Closing in on ten hours of racing, Veronika and Johanna finished the last 500 meter climb, amazingly, with smiles on their faces. Completely exhausted yet happy, they crossed the line and embraced for a long minute, whispering congratulations and thank you’s to each other. I saw multiple people with tears in their eyes simply watching the two girls let their emotions out after such a high intensity day.

After the hug, both girls were horizontal in the snow, skis off, and quickly eating Russian pancakes that a Red Fox volunteer served up. The sun was out and the girls had finished the Red Fox Elbrus Ski Monsters race happy and safe.

A big thank you goes out to Red Fox for organizing the Elbrus Race Festival. Red Fox, a St. Petersburg based company has deep roots in the Russian mountaineering and alpinist community. Originally founded by two Russian alpinists in 1989 to provide themselves and friends with clothing and equipment for the high mountains, Red Fox has been supplying expeditions and outdoor enthusiasts ever since with the highest quality gear.

There are a lot of races in the world, but the Elbrus Ski Monsters Race is uniquely challenging and rewarding, something that any serious skimo racer should put at the top of their bucket list. The race, the mountain, the food, the people, each characteristic of the Elbrus experience compounds on itself to create a remarkable adventure. I hope everyone drawn to the mountains can someday experience this for themselves.

(Growing up in the Wasatch Back of Park City, Utah WildSnow guest blogger Nick Hendrickson competed for the US Ski Team for five years as a nordic combined skier before racing for the University of Utah for two years. He now opts for fatter skis and and is found in the backcountry whenever possible, with some occasional skimo racing because he just can’t kick lycra. Currently living in Innsbruck, Austria, sprechen Deutsch and finding new adventures in the Alps.)


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12 Responses to “Ski Racing to Mt. Elbrus Summit, Europe’s Highest Peak”

  1. Yellow Snow June 11th, 2018 9:38 am

    Just wanted to give my congrats and thanks for sharing. This is a great write up on a mountain that I definitely want to ski!

    Glad I got to do so before someone starts in about “what is ski mountaineering” and insinuations that racing is ruining the “sport” like on similar posts.

  2. Bill B June 11th, 2018 10:42 am

    Just reading it makes breathing tough.

  3. Joe John June 11th, 2018 11:48 pm


  4. See June 12th, 2018 8:17 am

    Maybe I missed it, but I don’t recall any mention of the order in which racers finished, just that “the girls had finished the… race happy and safe.” I don’t have a problem with that, in fact, I much prefer this sort of coverage. Great piece and impressive achievement. Congratulations to all involved.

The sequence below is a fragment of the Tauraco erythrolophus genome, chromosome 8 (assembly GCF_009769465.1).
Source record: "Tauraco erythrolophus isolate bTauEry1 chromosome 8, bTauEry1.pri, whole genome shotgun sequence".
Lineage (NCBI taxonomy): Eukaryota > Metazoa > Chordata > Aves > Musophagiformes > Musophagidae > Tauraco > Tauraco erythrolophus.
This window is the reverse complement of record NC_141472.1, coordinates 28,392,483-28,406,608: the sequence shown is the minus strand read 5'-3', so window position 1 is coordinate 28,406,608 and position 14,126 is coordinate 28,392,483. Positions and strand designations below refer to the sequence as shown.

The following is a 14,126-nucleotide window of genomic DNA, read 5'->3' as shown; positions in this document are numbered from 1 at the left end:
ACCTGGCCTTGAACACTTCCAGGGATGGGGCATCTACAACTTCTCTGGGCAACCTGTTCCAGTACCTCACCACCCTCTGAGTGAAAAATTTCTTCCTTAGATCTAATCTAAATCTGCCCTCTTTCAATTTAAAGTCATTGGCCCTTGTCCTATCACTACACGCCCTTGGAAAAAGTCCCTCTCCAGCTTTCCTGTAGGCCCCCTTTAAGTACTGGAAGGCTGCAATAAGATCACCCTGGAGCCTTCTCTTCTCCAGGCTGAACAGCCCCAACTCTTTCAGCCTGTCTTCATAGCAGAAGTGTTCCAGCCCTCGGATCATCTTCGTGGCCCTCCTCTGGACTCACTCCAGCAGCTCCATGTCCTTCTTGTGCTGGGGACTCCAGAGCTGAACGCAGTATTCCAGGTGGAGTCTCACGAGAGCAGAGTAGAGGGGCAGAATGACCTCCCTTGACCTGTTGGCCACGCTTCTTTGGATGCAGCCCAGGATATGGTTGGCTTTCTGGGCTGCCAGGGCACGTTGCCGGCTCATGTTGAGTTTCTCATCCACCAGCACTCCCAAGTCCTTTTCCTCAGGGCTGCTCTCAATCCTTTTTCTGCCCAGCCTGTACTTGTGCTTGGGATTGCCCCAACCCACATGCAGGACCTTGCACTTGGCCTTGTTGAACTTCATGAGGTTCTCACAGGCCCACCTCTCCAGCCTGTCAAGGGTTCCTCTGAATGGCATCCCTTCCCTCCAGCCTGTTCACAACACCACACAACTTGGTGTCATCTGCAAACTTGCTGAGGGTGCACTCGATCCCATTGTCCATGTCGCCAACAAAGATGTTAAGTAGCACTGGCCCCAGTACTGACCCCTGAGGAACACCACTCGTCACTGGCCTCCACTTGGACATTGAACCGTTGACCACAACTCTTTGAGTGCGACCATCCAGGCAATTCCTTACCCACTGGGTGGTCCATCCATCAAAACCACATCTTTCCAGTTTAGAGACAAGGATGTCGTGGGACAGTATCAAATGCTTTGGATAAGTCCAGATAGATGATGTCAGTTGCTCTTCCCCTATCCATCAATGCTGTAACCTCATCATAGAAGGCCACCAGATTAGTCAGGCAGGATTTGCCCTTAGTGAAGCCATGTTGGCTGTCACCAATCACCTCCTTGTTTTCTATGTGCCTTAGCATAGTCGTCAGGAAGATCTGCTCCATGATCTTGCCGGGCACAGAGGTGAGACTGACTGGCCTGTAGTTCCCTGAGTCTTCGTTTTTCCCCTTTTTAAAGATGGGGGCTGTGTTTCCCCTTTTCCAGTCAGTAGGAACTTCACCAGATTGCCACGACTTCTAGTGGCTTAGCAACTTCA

5. Nick June 12th, 2018 10:25 am

    @See, thank you! The girls won the womens division in a time of 10:09 and were 5th overall. They were also the only women’s team to summit Elbrus and complete the full race.

  6. Lou Dawson 2 June 15th, 2018 8:18 am

    Thanks Nick, what kind of rescue capability do they have around there, is a helicopter available that can get to the top? A mountain rescue team? Thanks, Lou

  7. JCoates June 15th, 2018 5:34 pm

    Awesome write-up Nick. It sounds like you’re winning the “game of life.” I’m not sure if I should be more jealous of your weather for your trip, of you living in Innsbruck, or that you somehow weaseled your way into being a support “boy” for two beautiful Austrian female athletes. Good job! You are doing something right.

  8. Nick June 18th, 2018 2:09 pm

    Lou – They do have helicopter capabilities on the mountain and that was part of the discussion with the described event, luckily their efforts were not needed in the end. In addition, they are able to take snowmobiles up to around 4,400m, although the snow cat that rests at said altitude is a sign that maybe their top range is around 4,000. Still, that makes non-heli emergency evacs a more viable option. The barrels at 3,500 meters seem to play constant host to many Russian mountaineers with decades of experience that seem willing to help anytime, any of them that speak English were happy to share past trip experiences and mountain beta.

  9. Nick June 18th, 2018 2:11 pm

    JCoates – Thank you! It has been a ton of fun, both at Elbrus and in Innsbruck. I highly recommend both if you have the opportunity.

  10. Kam DH June 18th, 2018 6:38 pm

    Great report on a very unique sounding race!
    About your “gasping” breaths, I wonder if it was Cheyne-Stokes breathing?
    It’s an abnormal breathing pattern that sometimes occurs at elevation.

  11. Lou Dawson 2 June 18th, 2018 7:18 pm

    I’ve had Cheyne-Stokes plenty of times, it usually happens when your sleeping or in a deep restful state at altitude while not acclimated, when you’re pushing yourself physically at altitude the “gasping” is simply oxygen starvation, and body reaction… that’s my understanding anyhow. The Stokes breathing is pretty weird and alarming, it’s way more than just gasping. Lou

  12. Paul June 19th, 2018 11:31 am

    Here is a bit of history on racing up Mt Elbrus (in the older days) I think you will appreciate Kevin’s story.